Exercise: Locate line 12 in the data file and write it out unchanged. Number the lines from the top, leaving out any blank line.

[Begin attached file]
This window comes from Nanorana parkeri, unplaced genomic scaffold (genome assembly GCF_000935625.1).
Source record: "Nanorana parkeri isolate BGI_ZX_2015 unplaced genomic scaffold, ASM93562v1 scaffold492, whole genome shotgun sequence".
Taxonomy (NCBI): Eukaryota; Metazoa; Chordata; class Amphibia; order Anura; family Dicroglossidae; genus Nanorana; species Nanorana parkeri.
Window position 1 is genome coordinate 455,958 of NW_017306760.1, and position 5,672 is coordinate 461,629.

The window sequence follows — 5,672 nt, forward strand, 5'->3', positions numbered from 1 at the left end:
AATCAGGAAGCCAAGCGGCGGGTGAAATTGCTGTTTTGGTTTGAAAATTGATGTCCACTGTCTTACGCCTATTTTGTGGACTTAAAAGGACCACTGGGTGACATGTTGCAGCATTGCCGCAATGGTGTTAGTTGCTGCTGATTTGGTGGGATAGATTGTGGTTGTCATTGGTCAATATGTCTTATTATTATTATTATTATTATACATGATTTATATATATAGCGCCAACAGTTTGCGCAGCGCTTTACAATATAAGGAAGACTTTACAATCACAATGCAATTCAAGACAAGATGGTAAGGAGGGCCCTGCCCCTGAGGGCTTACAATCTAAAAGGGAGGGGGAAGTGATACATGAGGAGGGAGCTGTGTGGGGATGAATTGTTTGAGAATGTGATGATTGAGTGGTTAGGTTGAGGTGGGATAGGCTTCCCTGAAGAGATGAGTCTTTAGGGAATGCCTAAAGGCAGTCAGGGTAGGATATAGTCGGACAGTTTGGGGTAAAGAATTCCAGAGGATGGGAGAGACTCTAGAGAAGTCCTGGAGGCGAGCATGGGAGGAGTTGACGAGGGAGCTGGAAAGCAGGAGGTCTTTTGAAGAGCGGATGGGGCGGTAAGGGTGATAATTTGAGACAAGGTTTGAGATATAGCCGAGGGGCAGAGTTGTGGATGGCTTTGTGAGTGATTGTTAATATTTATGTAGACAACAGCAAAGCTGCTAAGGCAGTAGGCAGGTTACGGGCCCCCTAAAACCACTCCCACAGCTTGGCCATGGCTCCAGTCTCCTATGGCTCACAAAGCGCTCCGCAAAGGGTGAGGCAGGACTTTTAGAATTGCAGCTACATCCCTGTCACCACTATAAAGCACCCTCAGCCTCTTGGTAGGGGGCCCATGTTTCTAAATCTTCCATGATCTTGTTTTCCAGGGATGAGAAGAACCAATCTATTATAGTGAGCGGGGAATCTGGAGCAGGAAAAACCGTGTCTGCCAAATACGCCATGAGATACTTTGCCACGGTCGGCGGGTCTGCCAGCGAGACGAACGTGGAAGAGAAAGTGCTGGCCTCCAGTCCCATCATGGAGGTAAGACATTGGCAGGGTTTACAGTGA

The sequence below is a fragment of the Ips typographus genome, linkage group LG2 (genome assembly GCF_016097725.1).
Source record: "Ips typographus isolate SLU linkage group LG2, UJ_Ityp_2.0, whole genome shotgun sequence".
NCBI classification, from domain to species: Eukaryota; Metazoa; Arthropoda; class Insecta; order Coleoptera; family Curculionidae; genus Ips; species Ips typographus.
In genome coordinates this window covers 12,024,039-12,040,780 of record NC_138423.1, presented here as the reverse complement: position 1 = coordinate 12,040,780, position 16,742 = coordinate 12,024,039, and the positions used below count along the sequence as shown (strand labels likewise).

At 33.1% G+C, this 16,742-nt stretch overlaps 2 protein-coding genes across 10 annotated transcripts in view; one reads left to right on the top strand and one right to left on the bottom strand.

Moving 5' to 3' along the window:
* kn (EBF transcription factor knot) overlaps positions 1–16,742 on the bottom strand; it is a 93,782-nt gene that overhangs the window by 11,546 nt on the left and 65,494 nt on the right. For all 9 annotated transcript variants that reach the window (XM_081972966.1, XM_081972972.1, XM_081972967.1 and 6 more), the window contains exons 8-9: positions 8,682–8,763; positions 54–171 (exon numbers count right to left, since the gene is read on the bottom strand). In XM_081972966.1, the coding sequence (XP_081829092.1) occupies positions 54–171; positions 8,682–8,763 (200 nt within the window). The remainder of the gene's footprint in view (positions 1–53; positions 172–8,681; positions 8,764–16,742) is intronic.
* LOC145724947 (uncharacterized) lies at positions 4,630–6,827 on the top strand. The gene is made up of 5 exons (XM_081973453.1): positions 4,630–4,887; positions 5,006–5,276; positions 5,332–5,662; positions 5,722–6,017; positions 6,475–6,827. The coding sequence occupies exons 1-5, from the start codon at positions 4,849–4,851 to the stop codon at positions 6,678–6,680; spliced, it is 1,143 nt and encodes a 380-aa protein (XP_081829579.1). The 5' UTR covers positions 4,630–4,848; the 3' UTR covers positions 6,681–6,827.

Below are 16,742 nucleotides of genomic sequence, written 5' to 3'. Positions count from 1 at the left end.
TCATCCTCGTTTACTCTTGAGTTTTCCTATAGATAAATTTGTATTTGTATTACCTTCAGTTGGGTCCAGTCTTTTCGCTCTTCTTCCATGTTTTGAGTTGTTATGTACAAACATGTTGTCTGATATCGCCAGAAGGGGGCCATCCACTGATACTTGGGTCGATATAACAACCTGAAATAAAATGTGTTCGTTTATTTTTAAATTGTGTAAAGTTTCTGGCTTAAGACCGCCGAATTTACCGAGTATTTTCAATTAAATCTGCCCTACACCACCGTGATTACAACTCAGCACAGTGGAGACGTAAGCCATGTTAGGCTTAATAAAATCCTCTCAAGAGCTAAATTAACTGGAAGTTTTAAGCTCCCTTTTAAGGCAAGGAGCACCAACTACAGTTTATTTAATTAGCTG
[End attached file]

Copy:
Moving 5' to 3' along the window: